What is a bottom in a relationship?
As you’ve probably already guessed, a bottom is someone who receives penetration and prefers being the one penetrated, versus giving it. Again, this could apply to cis men who enjoy anal play, queer women using a strap-on, or any person of any orientation or gender who likes anal or vaginal penetration.
By the way, pegging, anal play, and receiving sexual attention do not make you gay. We love straight cis couples who explore pegging or using anal plugs to create new sensations.
According to Huffington Post, though, bottom-shaming is a real problem among cis gay men. Even LGBTQ+ communities are still affected by the patriarchy. Madison Moore, a cultural critic and queer studies professor, wrote on Thought Catalog in 2014 that “this attitude is wholly cultural and deeply rooted in how we think about gender.” Moore wrote that the stereotype is that “men are supposed to be men. Like, men don’t take dicks up the ass.”
We would never support bottom shaming of any kind and encourage everyone to explore. Variety is the spice of life, and sex!
What is a switch in roleplay?
Simply put, a switch enjoys taking on both roles from time to time. And it’s more common than you think. An Autostraddle survey found that more than 50% of queer folks identify as a switch, and that people identifying as top or bottom were actually in the minority!
According to that survey, switches most often enjoy:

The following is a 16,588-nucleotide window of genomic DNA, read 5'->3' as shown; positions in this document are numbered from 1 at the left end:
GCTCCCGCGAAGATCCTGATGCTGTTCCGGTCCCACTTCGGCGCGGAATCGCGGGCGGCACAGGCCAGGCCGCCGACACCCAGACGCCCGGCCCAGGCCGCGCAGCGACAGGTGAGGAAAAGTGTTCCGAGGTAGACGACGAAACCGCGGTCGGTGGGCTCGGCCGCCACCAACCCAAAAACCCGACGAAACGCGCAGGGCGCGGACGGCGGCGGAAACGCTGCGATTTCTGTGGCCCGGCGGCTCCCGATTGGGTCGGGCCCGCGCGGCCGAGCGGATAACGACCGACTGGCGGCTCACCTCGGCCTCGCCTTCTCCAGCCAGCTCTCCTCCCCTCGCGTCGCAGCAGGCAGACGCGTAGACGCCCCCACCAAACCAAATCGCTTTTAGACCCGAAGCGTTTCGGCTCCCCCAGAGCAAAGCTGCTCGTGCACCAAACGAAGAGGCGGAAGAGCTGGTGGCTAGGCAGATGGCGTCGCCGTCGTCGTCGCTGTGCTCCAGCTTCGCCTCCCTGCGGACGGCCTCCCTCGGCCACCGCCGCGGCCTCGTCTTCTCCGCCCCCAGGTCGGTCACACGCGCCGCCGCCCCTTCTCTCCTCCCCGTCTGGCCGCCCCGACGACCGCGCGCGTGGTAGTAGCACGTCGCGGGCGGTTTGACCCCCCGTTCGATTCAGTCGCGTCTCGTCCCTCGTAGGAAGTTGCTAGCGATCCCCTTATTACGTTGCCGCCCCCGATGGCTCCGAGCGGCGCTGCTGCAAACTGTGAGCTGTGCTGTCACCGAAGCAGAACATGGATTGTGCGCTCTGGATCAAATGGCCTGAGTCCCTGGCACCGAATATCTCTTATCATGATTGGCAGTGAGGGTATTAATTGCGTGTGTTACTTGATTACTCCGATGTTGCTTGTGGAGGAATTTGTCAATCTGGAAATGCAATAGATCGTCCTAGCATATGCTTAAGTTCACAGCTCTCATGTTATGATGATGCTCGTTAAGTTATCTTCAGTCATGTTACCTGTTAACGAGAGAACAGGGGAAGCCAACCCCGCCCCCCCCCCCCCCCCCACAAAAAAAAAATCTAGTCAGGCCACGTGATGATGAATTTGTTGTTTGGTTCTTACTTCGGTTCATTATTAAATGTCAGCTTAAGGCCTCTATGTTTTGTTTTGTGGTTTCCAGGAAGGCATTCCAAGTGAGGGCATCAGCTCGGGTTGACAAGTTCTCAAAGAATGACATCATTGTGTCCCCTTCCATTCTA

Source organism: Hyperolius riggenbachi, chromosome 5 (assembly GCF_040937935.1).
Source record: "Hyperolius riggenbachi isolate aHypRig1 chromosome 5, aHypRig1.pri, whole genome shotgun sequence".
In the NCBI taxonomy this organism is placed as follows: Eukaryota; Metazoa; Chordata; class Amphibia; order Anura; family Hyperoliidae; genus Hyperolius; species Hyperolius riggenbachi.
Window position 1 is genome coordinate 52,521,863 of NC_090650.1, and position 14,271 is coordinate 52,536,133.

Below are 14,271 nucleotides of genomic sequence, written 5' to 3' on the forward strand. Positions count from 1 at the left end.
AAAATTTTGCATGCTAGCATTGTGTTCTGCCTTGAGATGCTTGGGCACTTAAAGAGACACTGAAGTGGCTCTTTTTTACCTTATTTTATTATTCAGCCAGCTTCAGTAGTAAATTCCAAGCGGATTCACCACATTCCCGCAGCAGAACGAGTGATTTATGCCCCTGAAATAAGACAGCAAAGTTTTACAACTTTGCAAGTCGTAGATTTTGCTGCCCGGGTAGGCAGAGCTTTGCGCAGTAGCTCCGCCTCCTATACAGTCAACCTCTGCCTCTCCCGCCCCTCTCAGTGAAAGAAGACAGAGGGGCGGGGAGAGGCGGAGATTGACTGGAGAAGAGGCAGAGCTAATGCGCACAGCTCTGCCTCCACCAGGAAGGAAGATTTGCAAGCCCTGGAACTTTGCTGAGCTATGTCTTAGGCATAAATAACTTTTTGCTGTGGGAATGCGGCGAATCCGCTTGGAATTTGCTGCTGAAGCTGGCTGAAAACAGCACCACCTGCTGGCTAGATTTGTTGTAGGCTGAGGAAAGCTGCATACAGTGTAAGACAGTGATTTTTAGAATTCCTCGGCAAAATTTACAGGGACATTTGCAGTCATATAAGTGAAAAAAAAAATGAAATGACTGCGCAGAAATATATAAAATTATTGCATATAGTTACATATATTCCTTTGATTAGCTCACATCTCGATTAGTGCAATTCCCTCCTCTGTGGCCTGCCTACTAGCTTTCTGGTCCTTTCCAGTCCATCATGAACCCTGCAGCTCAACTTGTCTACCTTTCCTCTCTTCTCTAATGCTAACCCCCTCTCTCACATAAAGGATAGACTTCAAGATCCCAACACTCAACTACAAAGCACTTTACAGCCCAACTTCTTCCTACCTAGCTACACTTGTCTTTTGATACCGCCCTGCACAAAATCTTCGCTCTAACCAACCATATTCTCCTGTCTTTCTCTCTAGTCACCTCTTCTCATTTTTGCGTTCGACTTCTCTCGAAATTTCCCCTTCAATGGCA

- Doing a little bit of both, like enjoying both giving and receiving in the same play session
- Preferring one, but being down for both
- Doing one or the other based on their partner’s preference, or even how they feel that day. As one survey respondent wrote to Autostraddle, “sometimes I’m in a more dominant mood and sometimes more submissive.”
So hey, don’t feel left out if you fall into the switch category. You're in good company, and you’ll find yourself with people of all gender identities and orientations. Also, as any good switch knows, you’re allowed to change your mind! Don’t like bottoming or topping in a particular moment? Switch it up and let your partner know you’d like to try something else. Ongoing communication is key!
How can I try something new?
Alright, so you’ve learned a bit about bottoms, tops, and switches. But how do you decide which you are, and how do you communicate it with a partner?
The simple truth is that the only way to find out is by trying. We encourage tons of self-pleasure and masturbation, which is a safe space to find out about your desires and how you like being stimulated. We have a range of warming toys that can soothe you while you explore, like Sway, the vibrator that features a tip for G-spot stimulation and a tip for P-spot stimulation. Perfect for straight, cis partners to explore new sensations! Or consider Tilt, a vibrating, warming anal plug. Both toys reach just above body temp for a really relaxing, orgasmic experience.
Once you’ve tried new types of play and orgasms alone, it’s much easier to chat with your partner. These conversations can still feel vulnerable, especially if this concept is new to you or you’re nervous about stepping outside gender roles. Still, the payoff is so worth it. Couples in all relationships deserve to try new things together, and each partner deserves full expression of their desires.
So which are you? We hope you consider challenging yourself to rethink whether you’re a top, bottom, or switch. And hey, the journey and pleasurable exploration is the real destination after all. Go forth, pleasure seekers!